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Sen. Paul Gazelka stepping down as Majority Leader

In a letter to members, Gazelka said he's looking forward to "letting someone else take over serving as leader while I pursue the next chapter in my political life."

ST PAUL, Minn. — Senate Majority Leader Paul Gazelka announced Wednesday that he plans to step down from his post, setting the table for what many anticipate will be run for governor of Minnesota in 2022. 

In a letter to members of the Senate Republican Caucus, Gazelka called his time as Senate Majority Leader "the most rewarding experience of my life" while hinting at his "next chapter" in politics.

For now though, Gazelka will remain a senator in the Minnesota legislature. According to the Minnesota Secretary of State's Office, candidates for governor and other state offices can file their affidavit of candidacy from May 17, 2022 until May 31, 2022. 

Several other candidates are already seeking the Republican nomination for governor including Dr. Scott Jensen, a former state senator from Chaska, and Dr. Neil Shah of North Oaks.

Republican State Sen. Michelle Benson of Ham Lake will announce today that she’s running for governor, and State Sen. Carla Nelson of Rochester is also widely expected to join the race. 

They will join former state senator Scott Jensen. The Chaska family physician has been working since March to try to lock up Republican convention delegates, the Associated Press reports.

Republicans haven’t won a statewide governor's race in Minnesota since 2006, when then-governor Tim Pawlenty captured a second term. Currently both U.S. Senate seats and all of the state’s constitutional offices — governor, attorney general, secretary of state, and auditor — are held by Democrats.

During a July sit-down interview Gazelka told KARE 11's Jana Shortal he was definitely thinking about a gubernatorial run, and said it would come down to the answer to this question: Is it the right thing to do, and can he actually make a difference for Minnesotans? Gazelka said he believes he can, and said he believes state residents will be looking for a change from Gov. Tim Walz, citing both the governor's response to unrest following the murder of George Floyd and his handling of the COVID crisis.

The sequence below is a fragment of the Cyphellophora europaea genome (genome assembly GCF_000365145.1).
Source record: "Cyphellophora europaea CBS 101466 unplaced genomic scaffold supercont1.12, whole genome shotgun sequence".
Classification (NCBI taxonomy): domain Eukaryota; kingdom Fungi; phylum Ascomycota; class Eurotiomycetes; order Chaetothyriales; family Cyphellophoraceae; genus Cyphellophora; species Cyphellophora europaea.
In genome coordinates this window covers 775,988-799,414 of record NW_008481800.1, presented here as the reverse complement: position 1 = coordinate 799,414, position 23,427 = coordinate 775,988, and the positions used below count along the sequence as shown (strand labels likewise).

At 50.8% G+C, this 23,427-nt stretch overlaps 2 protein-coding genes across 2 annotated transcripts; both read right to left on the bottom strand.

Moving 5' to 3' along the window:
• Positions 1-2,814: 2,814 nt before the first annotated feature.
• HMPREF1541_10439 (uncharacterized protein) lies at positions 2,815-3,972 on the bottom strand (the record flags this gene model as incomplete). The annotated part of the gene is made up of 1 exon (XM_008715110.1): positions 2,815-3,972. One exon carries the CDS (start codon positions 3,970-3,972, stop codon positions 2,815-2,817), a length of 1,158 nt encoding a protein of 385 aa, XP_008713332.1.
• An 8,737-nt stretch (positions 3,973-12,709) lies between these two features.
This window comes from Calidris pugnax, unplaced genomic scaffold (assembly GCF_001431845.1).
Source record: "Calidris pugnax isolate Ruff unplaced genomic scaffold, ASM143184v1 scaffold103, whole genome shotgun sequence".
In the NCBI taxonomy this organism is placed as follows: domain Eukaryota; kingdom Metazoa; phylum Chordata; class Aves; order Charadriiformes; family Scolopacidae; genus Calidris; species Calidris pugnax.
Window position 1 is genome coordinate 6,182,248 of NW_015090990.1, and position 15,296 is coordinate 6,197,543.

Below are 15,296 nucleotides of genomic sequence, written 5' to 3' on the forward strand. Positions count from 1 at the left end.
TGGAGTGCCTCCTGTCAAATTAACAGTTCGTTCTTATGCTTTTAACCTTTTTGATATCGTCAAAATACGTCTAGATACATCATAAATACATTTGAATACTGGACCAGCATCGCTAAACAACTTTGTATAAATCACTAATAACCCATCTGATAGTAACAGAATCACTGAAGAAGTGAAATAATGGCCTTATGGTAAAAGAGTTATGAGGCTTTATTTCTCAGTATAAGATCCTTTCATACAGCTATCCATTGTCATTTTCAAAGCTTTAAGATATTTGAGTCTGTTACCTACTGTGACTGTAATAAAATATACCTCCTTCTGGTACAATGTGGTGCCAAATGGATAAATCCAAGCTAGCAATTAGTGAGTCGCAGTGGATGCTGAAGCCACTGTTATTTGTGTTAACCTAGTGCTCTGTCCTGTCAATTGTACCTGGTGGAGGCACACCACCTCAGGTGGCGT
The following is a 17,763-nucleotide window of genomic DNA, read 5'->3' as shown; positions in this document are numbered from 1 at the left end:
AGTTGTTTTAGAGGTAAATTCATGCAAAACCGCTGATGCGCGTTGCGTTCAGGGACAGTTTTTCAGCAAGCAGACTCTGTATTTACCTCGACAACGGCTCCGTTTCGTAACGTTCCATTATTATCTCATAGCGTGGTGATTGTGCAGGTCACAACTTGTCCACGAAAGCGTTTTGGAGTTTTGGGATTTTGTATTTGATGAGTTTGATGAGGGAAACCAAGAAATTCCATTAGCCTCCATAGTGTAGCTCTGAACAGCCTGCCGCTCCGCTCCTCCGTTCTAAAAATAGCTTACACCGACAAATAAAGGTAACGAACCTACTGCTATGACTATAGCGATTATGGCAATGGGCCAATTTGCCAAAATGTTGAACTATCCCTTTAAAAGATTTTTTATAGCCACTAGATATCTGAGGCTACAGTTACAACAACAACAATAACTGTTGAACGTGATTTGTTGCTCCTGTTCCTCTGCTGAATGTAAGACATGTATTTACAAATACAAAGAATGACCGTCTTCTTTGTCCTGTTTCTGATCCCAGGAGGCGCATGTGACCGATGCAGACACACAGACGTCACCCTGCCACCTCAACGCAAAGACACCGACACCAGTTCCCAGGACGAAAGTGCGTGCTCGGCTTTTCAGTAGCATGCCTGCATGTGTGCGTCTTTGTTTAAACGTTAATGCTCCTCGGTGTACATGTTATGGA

You can read Gazelka's full resignation letter below:


Five years ago, under bittersweet conditions, I was honored to be elected leader of the Senate Republican Caucus. I have those same bittersweet feelings today as I announce my intention to step aside as your leader.

Outside of my family life, and my faith in God, leading this caucus has been the most rewarding experience of my life. I am so grateful for what we’ve accomplished together:

  • Finding agreement on three consecutive budgets without raising taxes, over the strong objections of both Governors Mark Dayton and Tim Walz.
  • Cutting income tax rates for the first time in 20 years in addition to tax cuts for Social Security income and small business and agriculture property taxes.
  • Blocking an exhaustive list of policies pursued by the DFL that would have slowed the growth in our economy, taken away rights and freedoms and worst of all, harmed our families.
  • Growing the caucus from a razor-thin one vote majority in 2017 to a comfortable working majority through special election victories and by strategically attracting centrist Democrats to join our efforts.
  • Building a culture of respect in the organization – respect for members in both parties, staff, lobbyists and the public – solidifying our reputation as the “adults in the room.”
  • Raising and spending record amounts in the 2020 election, winning back-to-back Republican majorities in the Senate for the first time in history, even in the face of a strong Democratic wave.

These accomplishments were possible because we stuck to our principles and communicated directly with the people of Minnesota. Again, I’m so very grateful for the work we’ve accomplished together and believe the caucus is in a very strong position to be successful in the 2022 session and the subsequent election.

I plan to be a part of that future success but look forward to letting someone else take over serving as leader while I pursue the next chapter in my political life.

It has been an honor.


Paul Gazelka

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